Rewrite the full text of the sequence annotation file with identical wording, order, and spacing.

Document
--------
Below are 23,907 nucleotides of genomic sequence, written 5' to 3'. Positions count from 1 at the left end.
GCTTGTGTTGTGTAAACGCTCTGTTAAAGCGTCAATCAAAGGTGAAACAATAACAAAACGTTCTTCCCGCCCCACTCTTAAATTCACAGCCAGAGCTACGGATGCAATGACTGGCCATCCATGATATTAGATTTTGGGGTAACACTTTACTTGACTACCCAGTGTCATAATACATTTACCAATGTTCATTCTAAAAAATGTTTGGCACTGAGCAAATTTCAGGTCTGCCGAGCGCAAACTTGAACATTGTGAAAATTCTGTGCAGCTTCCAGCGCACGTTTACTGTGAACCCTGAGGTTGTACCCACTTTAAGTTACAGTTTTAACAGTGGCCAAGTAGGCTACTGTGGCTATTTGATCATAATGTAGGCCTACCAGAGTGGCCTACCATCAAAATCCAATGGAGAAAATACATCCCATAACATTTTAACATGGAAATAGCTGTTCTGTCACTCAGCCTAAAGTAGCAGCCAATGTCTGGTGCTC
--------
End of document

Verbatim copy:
Below are 23,907 nucleotides of genomic sequence, written 5' to 3'. Positions count from 1 at the left end.
GCTTGTGTTGTGTAAACGCTCTGTTAAAGCGTCAATCAAAGGTGAAACAATAACAAAACGTTCTTCCCGCCCCACTCTTAAATTCACAGCCAGAGCTACGGATGCAATGACTGGCCATCCATGATATTAGATTTTGGGGTAACACTTTACTTGACTACCCAGTGTCATAATACATTTACCAATGTTCATTCTAAAAAATGTTTGGCACTGAGCAAATTTCAGGTCTGCCGAGCGCAAACTTGAACATTGTGAAAATTCTGTGCAGCTTCCAGCGCACGTTTACTGTGAACCCTGAGGTTGTACCCACTTTAAGTTACAGTTTTAACAGTGGCCAAGTAGGCTACTGTGGCTATTTGATCATAATGTAGGCCTACCAGAGTGGCCTACCATCAAAATCCAATGGAGAAAATACATCCCATAACATTTTAACATGGAAATAGCTGTTCTGTCACTCAGCCTAAAGTAGCAGCCAATGTCTGGTGCTC